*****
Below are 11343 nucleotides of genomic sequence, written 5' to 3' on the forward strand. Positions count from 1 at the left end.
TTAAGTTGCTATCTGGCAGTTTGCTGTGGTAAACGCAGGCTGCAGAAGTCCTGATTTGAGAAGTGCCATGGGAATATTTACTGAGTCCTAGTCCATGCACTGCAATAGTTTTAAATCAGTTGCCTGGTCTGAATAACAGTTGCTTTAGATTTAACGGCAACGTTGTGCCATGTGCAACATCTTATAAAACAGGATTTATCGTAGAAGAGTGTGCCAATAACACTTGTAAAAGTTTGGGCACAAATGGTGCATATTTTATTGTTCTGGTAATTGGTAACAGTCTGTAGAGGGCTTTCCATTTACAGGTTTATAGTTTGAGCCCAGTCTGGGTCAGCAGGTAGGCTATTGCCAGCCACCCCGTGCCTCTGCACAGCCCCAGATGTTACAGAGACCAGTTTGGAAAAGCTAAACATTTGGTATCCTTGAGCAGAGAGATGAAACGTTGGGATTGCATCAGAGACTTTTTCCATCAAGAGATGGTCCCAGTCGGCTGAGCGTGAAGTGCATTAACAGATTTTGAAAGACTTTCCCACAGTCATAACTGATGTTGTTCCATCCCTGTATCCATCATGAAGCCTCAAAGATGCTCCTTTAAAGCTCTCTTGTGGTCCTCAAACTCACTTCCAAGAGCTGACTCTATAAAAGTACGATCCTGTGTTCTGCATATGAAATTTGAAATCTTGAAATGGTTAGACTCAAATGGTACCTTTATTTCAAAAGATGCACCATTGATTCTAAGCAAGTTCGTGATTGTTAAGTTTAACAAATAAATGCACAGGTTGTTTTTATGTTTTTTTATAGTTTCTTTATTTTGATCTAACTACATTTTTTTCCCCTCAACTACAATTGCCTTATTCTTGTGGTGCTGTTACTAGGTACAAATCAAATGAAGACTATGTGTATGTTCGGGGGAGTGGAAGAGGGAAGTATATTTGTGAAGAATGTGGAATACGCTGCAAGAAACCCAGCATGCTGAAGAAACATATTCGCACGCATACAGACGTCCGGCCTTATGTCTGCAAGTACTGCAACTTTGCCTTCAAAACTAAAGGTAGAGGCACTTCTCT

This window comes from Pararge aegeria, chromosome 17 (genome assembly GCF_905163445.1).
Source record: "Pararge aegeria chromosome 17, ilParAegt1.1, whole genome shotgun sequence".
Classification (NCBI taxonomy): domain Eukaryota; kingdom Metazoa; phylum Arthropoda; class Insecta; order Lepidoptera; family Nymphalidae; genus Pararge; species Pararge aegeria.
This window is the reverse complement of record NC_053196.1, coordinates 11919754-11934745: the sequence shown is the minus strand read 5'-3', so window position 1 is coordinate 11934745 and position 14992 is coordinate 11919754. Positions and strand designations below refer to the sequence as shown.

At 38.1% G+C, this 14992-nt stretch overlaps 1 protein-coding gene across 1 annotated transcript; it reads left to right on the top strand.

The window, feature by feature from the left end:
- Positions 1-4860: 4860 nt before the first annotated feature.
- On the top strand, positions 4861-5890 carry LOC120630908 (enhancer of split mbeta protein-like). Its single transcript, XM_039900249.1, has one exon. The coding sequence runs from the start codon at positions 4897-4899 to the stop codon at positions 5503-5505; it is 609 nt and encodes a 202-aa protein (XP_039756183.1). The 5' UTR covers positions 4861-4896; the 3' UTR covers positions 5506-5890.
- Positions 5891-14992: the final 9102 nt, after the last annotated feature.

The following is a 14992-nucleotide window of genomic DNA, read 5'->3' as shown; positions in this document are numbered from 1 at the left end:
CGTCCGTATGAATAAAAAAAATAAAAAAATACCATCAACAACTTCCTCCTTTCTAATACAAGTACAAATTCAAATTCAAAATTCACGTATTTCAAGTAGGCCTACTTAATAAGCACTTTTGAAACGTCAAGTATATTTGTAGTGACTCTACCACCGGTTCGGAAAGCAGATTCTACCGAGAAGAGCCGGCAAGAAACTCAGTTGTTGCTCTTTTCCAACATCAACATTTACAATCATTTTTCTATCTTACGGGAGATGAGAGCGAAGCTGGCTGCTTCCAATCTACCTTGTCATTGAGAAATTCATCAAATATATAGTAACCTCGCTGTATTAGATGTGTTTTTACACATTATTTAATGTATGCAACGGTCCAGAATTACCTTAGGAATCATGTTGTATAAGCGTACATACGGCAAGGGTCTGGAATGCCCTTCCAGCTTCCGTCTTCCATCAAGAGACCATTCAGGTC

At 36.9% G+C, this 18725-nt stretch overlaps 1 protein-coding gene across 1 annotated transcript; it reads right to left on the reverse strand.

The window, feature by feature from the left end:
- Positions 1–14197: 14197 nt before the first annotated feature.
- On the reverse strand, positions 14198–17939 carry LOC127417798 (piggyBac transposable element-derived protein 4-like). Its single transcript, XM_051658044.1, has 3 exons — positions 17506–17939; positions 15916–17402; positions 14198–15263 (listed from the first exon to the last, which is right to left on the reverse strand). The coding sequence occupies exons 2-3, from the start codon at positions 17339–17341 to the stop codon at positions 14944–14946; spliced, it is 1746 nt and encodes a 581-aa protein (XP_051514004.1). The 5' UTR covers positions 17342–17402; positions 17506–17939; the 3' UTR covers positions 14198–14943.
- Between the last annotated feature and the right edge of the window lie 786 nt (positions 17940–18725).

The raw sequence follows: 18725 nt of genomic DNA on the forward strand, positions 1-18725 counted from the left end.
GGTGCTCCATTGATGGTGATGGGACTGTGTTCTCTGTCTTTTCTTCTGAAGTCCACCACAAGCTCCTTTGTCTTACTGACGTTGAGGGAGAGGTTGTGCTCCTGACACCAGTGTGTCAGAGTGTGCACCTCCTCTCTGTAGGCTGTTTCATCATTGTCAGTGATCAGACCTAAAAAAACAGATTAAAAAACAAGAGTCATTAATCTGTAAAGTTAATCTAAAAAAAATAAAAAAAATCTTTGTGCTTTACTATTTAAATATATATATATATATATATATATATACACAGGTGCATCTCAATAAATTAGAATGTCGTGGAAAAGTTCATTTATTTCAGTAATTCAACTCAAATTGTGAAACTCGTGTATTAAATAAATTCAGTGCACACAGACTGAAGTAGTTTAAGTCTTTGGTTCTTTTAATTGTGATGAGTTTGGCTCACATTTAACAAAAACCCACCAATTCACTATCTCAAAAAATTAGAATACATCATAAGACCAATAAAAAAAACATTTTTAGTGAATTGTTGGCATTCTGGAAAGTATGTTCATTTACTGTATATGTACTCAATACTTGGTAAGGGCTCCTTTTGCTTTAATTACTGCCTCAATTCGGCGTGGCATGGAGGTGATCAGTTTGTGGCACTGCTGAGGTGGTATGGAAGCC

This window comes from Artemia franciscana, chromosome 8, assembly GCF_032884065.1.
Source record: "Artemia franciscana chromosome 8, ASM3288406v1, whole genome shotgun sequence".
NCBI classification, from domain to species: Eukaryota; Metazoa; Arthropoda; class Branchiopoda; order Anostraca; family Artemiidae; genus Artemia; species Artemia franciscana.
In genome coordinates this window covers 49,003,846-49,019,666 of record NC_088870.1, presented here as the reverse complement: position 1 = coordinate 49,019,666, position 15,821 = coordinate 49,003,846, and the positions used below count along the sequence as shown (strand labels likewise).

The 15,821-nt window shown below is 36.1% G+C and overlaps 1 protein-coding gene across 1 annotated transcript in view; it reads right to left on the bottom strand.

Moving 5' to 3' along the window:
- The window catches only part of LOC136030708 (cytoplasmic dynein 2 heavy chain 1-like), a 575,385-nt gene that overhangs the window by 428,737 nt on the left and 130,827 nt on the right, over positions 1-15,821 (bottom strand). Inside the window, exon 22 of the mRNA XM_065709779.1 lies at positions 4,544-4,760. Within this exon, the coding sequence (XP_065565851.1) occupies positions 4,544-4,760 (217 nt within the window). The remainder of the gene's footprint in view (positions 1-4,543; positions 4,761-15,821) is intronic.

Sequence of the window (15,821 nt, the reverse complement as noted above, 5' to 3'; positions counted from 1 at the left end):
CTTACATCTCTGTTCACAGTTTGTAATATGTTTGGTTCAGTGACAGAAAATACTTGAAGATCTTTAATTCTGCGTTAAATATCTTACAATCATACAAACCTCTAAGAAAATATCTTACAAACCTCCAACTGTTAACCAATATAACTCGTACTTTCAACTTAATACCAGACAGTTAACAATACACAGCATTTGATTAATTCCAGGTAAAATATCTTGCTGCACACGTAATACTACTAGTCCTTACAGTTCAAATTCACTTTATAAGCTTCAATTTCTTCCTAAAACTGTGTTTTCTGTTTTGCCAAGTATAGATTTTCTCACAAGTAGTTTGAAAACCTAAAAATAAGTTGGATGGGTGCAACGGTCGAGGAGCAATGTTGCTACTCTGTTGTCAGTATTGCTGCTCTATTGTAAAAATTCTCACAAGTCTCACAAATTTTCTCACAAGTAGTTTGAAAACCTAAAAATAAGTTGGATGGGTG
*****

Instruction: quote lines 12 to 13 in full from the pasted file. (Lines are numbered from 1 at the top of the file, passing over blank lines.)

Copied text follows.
The following is a 14992-nucleotide window of genomic DNA, read 5'->3' as shown; positions in this document are numbered from 1 at the left end:
CGTCCGTATGAATAAAAAAAATAAAAAAATACCATCAACAACTTCCTCCTTTCTAATACAAGTACAAATTCAAATTCAAAATTCACGTATTTCAAGTAGGCCTACTTAATAAGCACTTTTGAAACGTCAAGTATATTTGTAGTGACTCTACCACCGGTTCGGAAAGCAGATTCTACCGAGAAGAGCCGGCAAGAAACTCAGTTGTTGCTCTTTTCCAACATCAACATTTACAATCATTTTTCTATCTTACGGGAGATGAGAGCGAAGCTGGCTGCTTCCAATCTACCTTGTCATTGAGAAATTCATCAAATATATAGTAACCTCGCTGTATTAGATGTGTTTTTACACATTATTTAATGTATGCAACGGTCCAGAATTACCTTAGGAATCATGTTGTATAAGCGTACATACGGCAAGGGTCTGGAATGCCCTTCCAGCTTCCGTCTTCCATCAAGAGACCATTCAGGTC